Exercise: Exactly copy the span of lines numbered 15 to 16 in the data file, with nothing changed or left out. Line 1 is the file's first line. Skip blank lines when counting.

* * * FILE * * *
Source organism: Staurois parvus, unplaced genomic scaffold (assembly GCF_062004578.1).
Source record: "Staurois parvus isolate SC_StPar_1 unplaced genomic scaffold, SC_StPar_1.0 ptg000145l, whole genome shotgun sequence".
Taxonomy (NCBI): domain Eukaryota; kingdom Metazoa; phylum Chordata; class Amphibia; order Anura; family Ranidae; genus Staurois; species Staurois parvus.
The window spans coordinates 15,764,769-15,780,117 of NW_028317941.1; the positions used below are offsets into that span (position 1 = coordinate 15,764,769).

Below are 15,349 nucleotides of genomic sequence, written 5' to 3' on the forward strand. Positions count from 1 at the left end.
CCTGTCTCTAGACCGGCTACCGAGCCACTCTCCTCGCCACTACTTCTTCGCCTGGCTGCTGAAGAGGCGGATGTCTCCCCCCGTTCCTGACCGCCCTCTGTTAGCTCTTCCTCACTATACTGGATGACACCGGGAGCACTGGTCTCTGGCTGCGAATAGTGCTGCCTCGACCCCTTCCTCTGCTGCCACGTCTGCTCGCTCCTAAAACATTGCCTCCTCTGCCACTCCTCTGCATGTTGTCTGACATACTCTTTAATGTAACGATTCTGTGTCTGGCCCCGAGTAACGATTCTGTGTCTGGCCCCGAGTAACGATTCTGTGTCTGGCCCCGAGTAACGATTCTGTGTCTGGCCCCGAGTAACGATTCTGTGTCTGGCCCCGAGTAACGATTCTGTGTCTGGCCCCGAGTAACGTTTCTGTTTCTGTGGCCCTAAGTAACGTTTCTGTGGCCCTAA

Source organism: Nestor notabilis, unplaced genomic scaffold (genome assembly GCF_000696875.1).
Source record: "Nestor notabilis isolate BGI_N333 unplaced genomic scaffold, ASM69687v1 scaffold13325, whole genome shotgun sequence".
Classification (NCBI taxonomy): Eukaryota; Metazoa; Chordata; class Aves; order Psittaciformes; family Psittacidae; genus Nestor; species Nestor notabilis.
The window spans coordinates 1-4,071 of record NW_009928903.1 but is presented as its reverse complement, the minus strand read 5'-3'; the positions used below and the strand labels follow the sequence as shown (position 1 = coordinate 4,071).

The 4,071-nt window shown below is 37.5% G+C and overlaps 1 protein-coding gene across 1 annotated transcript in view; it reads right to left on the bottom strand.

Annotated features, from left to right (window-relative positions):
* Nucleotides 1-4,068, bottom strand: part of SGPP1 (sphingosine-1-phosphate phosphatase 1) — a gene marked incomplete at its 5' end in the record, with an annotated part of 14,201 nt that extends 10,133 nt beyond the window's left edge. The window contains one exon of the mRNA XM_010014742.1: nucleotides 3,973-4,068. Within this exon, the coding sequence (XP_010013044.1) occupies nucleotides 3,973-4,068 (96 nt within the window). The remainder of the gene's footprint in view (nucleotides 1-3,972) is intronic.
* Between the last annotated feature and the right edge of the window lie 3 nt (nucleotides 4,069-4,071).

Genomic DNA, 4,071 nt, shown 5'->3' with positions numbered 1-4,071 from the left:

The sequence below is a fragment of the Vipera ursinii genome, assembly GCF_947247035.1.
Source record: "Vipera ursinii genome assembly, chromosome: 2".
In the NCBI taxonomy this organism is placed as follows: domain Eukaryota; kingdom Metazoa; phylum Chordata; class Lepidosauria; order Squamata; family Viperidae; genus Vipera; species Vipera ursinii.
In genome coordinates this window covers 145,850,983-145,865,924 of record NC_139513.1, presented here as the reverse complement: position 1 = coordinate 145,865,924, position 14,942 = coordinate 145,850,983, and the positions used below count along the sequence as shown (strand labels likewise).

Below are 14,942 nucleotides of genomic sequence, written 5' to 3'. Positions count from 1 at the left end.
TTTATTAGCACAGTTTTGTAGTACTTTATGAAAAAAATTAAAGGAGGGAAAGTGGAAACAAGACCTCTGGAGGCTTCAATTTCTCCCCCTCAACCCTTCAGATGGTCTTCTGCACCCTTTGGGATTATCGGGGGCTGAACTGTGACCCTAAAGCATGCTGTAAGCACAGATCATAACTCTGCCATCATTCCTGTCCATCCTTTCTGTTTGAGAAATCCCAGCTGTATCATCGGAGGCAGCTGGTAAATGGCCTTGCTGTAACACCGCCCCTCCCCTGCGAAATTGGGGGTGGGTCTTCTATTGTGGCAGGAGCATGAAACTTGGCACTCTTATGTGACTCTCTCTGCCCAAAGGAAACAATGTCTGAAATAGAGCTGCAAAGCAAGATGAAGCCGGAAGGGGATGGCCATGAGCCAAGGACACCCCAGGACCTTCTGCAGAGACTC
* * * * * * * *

Genomic DNA, 4,071 nt, shown 5'->3' with positions numbered 1-4,071 from the left:

The sequence below is a fragment of the Vipera ursinii genome, assembly GCF_947247035.1.